A story about the aftermath of World War 1, ‘The Heroes’ Welcome’ picks up seamlessly where the first book left off. I would not recommend reading this one without reading ‘My Dear, I Wanted to Tell You’ first. I didn’t like this one as much, so unless you really love Young’s expressive prose, you could just stick with the first book which features the true story of amazing medical work pioneered by the father of plastic surgery, Harold Gillies in Sidcup, UK.
In this second novel the war is over, but the after affects are apparent for those who carry on with physical and emotional scars. Long before PTSD had a name, those who had survived war, would continue to suffer. Riley is the most inspiring character as he copes with returning to a normal life after the miraculous facial reconstruction by Dr. Gillies. However, just as in the children’s book Wonder, people are affected by their looks and it is so hard for someone with a severe disability or disfigurement to get others to see past that. Young does a good job of exploring all angles of this experience and of this time in history.
This year marks 100 years since the start of the First World War. There have been many events to commemorate this. The one that touched me the most was the sea of poppies planted around the Tower of London. Not only was it an impressive artistic display in the city and an incredible object lesson, but also so symbolic. From a distance all of the poppies looked exactly the same, as if dressed in uniform (like soldiers). But the poppies were actually all hand crafted ceramic works of art that were all uniquely different from each other.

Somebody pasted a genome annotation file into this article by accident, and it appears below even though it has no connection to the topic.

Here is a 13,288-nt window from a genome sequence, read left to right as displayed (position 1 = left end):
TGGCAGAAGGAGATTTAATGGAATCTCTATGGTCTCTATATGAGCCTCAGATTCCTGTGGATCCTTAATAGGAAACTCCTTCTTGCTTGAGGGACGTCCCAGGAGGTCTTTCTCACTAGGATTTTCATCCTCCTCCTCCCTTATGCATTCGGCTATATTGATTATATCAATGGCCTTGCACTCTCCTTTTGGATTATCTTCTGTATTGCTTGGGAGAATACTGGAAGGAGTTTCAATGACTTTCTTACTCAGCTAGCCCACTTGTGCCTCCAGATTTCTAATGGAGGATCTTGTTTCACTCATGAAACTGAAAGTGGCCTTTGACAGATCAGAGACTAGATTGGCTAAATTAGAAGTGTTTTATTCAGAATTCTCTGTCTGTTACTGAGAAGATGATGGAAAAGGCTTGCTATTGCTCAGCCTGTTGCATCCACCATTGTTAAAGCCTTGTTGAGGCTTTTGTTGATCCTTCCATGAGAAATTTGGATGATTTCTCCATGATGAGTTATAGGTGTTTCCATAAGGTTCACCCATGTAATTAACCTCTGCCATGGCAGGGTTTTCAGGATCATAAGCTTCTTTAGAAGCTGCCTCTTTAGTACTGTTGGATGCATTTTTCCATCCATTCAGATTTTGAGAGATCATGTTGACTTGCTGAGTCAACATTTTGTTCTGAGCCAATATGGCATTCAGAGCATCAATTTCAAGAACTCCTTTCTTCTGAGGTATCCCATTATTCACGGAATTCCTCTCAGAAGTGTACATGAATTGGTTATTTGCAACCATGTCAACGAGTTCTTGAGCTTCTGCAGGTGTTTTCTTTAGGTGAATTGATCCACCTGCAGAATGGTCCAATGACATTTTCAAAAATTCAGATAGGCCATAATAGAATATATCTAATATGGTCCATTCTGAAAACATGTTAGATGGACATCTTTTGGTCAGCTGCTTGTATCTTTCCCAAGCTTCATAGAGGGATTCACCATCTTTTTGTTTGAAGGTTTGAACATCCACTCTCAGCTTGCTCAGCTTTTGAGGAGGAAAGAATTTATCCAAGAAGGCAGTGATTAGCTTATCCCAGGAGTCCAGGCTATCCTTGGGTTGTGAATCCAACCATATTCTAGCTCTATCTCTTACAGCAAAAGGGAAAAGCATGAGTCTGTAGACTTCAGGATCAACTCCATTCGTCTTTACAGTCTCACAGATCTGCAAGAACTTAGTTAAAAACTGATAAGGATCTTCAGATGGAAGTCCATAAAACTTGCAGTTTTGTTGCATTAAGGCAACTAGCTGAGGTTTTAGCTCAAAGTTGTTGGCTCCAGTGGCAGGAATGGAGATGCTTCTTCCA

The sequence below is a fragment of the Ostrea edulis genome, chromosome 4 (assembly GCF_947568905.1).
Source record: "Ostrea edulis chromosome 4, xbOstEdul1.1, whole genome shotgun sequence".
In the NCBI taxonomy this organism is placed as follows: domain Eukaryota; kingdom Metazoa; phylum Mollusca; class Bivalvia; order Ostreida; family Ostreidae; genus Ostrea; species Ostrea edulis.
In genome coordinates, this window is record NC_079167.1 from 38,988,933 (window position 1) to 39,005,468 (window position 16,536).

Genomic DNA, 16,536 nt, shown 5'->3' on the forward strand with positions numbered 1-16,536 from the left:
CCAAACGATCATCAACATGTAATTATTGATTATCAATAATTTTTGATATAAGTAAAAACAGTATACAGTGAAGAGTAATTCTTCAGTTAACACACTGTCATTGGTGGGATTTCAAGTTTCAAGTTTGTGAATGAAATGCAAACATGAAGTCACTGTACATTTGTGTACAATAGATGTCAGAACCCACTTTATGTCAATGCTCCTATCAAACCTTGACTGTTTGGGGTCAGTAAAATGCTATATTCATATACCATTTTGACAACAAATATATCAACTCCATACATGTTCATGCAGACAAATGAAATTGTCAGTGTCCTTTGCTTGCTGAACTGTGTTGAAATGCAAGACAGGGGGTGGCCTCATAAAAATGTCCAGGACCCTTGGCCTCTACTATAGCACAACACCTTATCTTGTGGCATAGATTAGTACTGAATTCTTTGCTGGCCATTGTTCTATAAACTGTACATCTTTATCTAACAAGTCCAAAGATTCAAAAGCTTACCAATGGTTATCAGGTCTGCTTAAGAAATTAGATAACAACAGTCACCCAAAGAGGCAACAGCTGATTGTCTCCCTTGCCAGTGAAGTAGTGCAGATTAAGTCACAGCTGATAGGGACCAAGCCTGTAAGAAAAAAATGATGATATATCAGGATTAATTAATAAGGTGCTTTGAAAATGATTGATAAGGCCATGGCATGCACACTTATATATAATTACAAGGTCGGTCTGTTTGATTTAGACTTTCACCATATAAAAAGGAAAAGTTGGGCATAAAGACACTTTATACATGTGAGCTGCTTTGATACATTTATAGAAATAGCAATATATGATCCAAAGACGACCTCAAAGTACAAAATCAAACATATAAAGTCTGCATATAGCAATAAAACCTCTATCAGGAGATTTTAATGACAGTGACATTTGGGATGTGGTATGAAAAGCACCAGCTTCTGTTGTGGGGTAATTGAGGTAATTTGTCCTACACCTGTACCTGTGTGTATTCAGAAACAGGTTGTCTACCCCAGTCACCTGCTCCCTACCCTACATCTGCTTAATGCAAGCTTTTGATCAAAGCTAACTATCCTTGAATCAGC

A woman wakes up in a gangrenous WW1 field hospital with no memory of who she is or how she got there. There is shrapnel in her feet and she is wearing a British medical uniform, but her accent is American. She remembers driving an ambulance for the war effort, she knows she can draw, and she thinks her name is Stella Bain. As Stella embarks on a journey to figure out her present, she encounters her past as well as her future. Issues of PTSD and how the human spirit can rally in the face of trauma is central to the novel. This is the weakest of the novels I have read by her. I found it lacking in her usual ability to create atmosphere. Some of the story developments seemed contrived and the ending was all too predictable.
Anita Shreve (one of those authors whose name is larger on the cover of the book than the title) has written almost 20 novels. I’ve read almost a dozen of them including Light on Snow. She’s a good storyteller and her novels are usually deliciously dark with many of the same themes running through all of them. Her website is very helpful in that regard, with information nicely given about characters and themes in case you didn’t catch something. (Anita Shreve Website)
- A moment in life that can change everything.
- An unconventional woman who finds a reserve of previously untapped strength.
- Loss and grief, being pushed to the edge.
- A description of a home becoming a reflection of the characters.
- Water as both dangerous and comforting.
The Shreve books I’ve enjoyed the most are The Pilot’s Wife, The Weight of Water, and Fortune’s Rocks. This one is actually a loose sequel to All He Ever Wanted, which I have not read but might pick up now as a flashback.